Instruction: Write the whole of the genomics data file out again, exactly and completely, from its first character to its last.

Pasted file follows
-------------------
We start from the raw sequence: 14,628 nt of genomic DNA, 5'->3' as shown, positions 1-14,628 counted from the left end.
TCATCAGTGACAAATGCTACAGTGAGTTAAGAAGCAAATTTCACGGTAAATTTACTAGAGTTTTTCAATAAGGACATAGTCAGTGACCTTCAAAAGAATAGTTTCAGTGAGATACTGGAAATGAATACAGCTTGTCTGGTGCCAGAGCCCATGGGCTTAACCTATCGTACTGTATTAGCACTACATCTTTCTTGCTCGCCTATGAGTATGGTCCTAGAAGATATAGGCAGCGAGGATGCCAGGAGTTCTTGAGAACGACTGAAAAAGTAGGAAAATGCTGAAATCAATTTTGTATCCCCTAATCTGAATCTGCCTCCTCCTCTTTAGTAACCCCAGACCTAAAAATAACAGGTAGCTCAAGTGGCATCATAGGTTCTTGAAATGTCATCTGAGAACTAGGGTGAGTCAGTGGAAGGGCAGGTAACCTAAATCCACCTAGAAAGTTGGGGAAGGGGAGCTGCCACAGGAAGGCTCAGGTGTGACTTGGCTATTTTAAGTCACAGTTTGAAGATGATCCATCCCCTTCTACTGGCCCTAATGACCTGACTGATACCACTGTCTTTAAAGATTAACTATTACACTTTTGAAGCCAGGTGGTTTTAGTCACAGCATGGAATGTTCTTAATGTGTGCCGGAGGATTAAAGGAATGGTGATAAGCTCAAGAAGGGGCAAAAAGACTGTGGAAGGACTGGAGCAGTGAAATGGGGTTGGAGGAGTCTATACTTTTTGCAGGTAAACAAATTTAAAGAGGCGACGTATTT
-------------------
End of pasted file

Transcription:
We start from the raw sequence: 14,628 nt of genomic DNA, 5'->3' as shown, positions 1-14,628 counted from the left end.
TCATCAGTGACAAATGCTACAGTGAGTTAAGAAGCAAATTTCACGGTAAATTTACTAGAGTTTTTCAATAAGGACATAGTCAGTGACCTTCAAAAGAATAGTTTCAGTGAGATACTGGAAATGAATACAGCTTGTCTGGTGCCAGAGCCCATGGGCTTAACCTATCGTACTGTATTAGCACTACATCTTTCTTGCTCGCCTATGAGTATGGTCCTAGAAGATATAGGCAGCGAGGATGCCAGGAGTTCTTGAGAACGACTGAAAAAGTAGGAAAATGCTGAAATCAATTTTGTATCCCCTAATCTGAATCTGCCTCCTCCTCTTTAGTAACCCCAGACCTAAAAATAACAGGTAGCTCAAGTGGCATCATAGGTTCTTGAAATGTCATCTGAGAACTAGGGTGAGTCAGTGGAAGGGCAGGTAACCTAAATCCACCTAGAAAGTTGGGGAAGGGGAGCTGCCACAGGAAGGCTCAGGTGTGACTTGGCTATTTTAAGTCACAGTTTGAAGATGATCCATCCCCTTCTACTGGCCCTAATGACCTGACTGATACCACTGTCTTTAAAGATTAACTATTACACTTTTGAAGCCAGGTGGTTTTAGTCACAGCATGGAATGTTCTTAATGTGTGCCGGAGGATTAAAGGAATGGTGATAAGCTCAAGAAGGGGCAAAAAGACTGTGGAAGGACTGGAGCAGTGAAATGGGGTTGGAGGAGTCTATACTTTTTGCAGGTAAACAAATTTAAAGAGGCGACGTATTT